Reading the verdict of the apex court, it is clear the majority based their decision on technical breach of procedure rather than on the substantive merit of the case against INEC.
A legal technicality is a small but ultimately important detail of the law. When a case is decided based on “a technicality”, it means the defendant would have been in trouble for something but through some small oversight or misinterpretation of a rule, they are found not guilty.
The apex court in a split decision of five to two members of the panel, on Friday, agreed substantially with the Court of Appeal which ruled that a majority judgement delivered at the tribunal was a nullity. The court said the judge who had read the majority judgement at the tribunal, Justice Peter Obiora, was “evidently absent” on February 6th, 2019, following the documents before the court. In this case, the Supreme court says because the Lead judge in the Tribunal did not sign the attendance sheet on 6th February, it is assumed that he was not in attendance; hence cannot be a judge in a case he did not hear its facts and details.
Justice Bode Rhodes- Vivour who delivered the majority judgment supported by five of the seven-justices held that it is settled law that when “the rightly constituted panel of a court does not seat the activities carried out by that panel is a nullity.” Justice Akaahs in his minority judgment held that INEC in an election ought to remain an unbias umpire because even when it erred in law by relying on it’s manual to cancel some aspect of the election, the applicant still met the constitutional requirements of having the highest votes cast and spread. But the Election umpire went ahead to cancel the election and carried out a rerun showing that INEC had a plan up its sleeves.
In this case, the Majority based their verdict on a Procedural breach; while the Minority based theirs on Substantive justice, ignoring the technicality relied upon by their majority colleagues. So WHO made the right decision? From publicly available facts so far; Justice Obiora claimed he was in court on 6th February; but that he forgot to sign the attendance register. So APC in its appeal argued that the judge’s failure to sign at the end of the proceedings on February 6, 2019, was enough evidence to justify their claim that Justice Obiora was absent on the day in question. So at BOTH Appeal & Supreme Courts; the case was no longer about substantive discrepancies & illegalities alleged against INEC. It was hinged solely on legality of the Composition of the Tribunal on 6th Feb.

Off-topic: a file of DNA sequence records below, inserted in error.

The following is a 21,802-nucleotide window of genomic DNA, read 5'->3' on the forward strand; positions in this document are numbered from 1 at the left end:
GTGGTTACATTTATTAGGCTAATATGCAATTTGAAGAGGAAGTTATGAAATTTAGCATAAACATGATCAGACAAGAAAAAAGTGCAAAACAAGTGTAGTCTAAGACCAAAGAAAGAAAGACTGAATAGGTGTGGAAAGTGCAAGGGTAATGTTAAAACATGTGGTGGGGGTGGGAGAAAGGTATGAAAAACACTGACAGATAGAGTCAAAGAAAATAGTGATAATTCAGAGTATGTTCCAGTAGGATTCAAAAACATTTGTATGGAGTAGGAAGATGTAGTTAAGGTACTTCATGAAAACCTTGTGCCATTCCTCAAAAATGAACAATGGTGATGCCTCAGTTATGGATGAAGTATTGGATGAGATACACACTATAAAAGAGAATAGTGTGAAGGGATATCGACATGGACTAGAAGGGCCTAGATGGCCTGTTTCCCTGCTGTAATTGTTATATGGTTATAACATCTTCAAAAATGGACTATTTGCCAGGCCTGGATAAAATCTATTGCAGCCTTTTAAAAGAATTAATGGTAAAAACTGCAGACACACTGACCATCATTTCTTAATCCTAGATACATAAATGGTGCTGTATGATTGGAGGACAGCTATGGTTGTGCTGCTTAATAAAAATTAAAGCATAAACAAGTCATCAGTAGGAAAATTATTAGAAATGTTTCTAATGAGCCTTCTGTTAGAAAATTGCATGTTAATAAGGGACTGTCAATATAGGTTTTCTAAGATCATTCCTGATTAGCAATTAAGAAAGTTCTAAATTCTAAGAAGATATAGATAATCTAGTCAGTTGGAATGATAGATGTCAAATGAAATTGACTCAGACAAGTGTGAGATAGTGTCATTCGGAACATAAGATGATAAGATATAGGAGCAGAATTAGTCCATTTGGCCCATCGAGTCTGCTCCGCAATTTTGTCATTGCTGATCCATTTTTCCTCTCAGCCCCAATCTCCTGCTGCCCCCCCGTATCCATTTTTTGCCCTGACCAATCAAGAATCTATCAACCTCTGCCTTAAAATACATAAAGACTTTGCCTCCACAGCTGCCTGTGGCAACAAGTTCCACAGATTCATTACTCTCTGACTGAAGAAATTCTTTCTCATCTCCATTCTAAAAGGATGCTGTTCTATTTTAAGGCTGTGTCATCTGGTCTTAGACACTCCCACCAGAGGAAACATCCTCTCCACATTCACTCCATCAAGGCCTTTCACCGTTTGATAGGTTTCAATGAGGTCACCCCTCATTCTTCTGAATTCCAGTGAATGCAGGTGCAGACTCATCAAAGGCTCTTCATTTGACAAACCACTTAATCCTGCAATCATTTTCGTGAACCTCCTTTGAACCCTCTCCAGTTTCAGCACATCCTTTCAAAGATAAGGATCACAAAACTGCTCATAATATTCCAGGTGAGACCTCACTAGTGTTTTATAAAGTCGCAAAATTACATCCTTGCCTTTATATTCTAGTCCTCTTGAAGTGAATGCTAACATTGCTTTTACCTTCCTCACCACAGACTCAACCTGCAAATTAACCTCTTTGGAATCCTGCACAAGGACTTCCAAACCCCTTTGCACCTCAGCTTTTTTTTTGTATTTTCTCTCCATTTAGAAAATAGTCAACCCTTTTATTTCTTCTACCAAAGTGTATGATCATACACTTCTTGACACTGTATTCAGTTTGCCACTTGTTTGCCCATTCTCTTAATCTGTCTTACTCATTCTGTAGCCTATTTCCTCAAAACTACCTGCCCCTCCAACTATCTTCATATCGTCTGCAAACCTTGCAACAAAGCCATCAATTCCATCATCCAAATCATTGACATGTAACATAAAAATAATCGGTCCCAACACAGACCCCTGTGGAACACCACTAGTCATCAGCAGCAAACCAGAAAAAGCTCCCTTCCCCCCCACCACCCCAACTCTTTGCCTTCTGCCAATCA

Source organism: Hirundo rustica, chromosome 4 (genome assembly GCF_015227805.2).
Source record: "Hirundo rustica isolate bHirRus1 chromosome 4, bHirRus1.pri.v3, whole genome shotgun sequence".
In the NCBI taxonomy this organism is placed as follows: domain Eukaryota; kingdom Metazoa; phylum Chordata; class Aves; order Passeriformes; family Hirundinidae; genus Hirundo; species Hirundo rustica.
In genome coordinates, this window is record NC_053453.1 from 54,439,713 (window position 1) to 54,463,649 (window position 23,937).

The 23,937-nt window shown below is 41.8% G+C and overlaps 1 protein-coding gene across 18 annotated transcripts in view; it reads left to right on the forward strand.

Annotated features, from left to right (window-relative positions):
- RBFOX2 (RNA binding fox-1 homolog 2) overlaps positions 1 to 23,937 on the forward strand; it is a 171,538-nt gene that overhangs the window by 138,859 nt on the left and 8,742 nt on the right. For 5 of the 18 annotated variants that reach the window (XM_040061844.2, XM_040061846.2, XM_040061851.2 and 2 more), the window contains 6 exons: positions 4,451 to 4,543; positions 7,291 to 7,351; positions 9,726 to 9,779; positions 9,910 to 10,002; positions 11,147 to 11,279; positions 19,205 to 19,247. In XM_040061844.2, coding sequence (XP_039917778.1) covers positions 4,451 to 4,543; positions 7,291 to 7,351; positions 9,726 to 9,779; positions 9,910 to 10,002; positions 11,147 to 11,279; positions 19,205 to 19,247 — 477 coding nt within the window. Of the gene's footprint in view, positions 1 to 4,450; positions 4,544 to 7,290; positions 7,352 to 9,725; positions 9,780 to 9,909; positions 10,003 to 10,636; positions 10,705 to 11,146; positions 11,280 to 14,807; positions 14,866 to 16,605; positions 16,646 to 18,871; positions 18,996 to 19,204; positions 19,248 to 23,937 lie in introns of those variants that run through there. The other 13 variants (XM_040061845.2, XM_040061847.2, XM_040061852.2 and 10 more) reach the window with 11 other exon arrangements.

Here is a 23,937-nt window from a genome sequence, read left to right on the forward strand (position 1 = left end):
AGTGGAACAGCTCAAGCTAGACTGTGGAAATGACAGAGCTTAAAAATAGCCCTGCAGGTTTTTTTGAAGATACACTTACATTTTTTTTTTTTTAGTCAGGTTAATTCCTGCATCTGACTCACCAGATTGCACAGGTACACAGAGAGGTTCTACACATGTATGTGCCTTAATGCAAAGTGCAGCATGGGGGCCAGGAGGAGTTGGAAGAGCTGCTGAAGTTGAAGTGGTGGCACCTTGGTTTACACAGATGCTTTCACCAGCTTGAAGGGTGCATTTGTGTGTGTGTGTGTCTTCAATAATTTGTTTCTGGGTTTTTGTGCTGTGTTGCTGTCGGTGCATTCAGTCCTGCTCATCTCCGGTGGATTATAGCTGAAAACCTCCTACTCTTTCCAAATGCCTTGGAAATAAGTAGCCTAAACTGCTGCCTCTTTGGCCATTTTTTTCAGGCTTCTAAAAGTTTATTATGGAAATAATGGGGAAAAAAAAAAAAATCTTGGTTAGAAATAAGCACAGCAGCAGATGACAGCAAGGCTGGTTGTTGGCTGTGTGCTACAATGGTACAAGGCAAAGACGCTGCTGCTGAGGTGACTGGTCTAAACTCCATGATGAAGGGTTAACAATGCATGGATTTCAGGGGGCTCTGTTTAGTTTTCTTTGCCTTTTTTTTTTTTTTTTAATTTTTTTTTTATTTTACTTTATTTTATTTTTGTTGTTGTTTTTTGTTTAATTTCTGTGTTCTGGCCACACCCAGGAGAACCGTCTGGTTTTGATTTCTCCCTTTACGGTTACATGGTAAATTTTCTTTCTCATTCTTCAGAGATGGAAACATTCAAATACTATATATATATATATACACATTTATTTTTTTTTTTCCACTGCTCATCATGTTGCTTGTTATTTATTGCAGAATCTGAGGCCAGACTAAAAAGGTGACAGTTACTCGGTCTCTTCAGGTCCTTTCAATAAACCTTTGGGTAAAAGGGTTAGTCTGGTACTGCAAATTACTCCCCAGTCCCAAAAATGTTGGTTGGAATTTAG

On one hand; I can see why procedural justice should be promoted as an aid to substantive justice. After all, the fruit from a poisonous tree is also equally poisonous. But the court should have put more weight on what is at stake in this case. Verdicts like this does not develop our jurisprudence as all the substantive matters about INEC’s conduct have not been addressed by either the Appeal or Supreme courts. They simply focused on the procedural irregularity and dismissed the case on that ground alone.
So we are not better informed on whether INEC can do what it did in Osun in future elections or not as the courts turned wilfully blind eyes on the substantive issues. Justice Obiora, could have been deposed on oath to ascertain his attendance and the courts can then focus on the substantive issues that will help develop our law and polity. That is what is needed; not simply a technical judgement; especially when the technical irregularity was not the fault of all parties to the case. A judicial irregularity of such pettiness, that could have been remedied as suggested above should not have been relied upon solely to vitiate a verdict such that the substantive allegations were not explored by the justices.
This is becoming a pattern. In the case of Onnoghen; the court of appeal dismissed the case because, “it has been overtaken by event” since Onoghen had resigned. Onoghen’s resignation should not have affected a full verdict that will help develop our law and set justiciable precedents to grow our jurisprudence. As a result of their reluctance o address the substantive issue of whether the President has power to suspend a CJN; we are left non the wiser.
So a President can therefore confidently suspend a CJN in future as the appeal court did not address that question at all. Using just technicalities to decide cases on certain magnitude is a disservice to justice and in certain cases can be as a result of judicial corruption. It is almost certain that the current Presidential election petition could also be decided purely based on technicalities if these precedents hold.
This is not about APC or PDP. When substantial wrong is alleged, the court should give us their verdicts based on them and not dismiss such cases just on technicalities. At the least; the courts could dismiss a case based on technicalities; BUT still give opinions on the substantive matters in ways that informs and grow our common law. That is what Lord Denning did in an Obiter in ‘Central London Property Trust Ltd v High Trees Ltd’, where although the case was dismissed; but nevertheless the judge used its facts to re-establish the doctrine of Promissory Estoppel in modern English Contract Law. Just dismissing cases on technicalities while failing to address alleged substantial illegalities simply perpetuates impunity and weakens the rule of law. This must stop now.
Dr. Charles Omole tweet @DrCOmole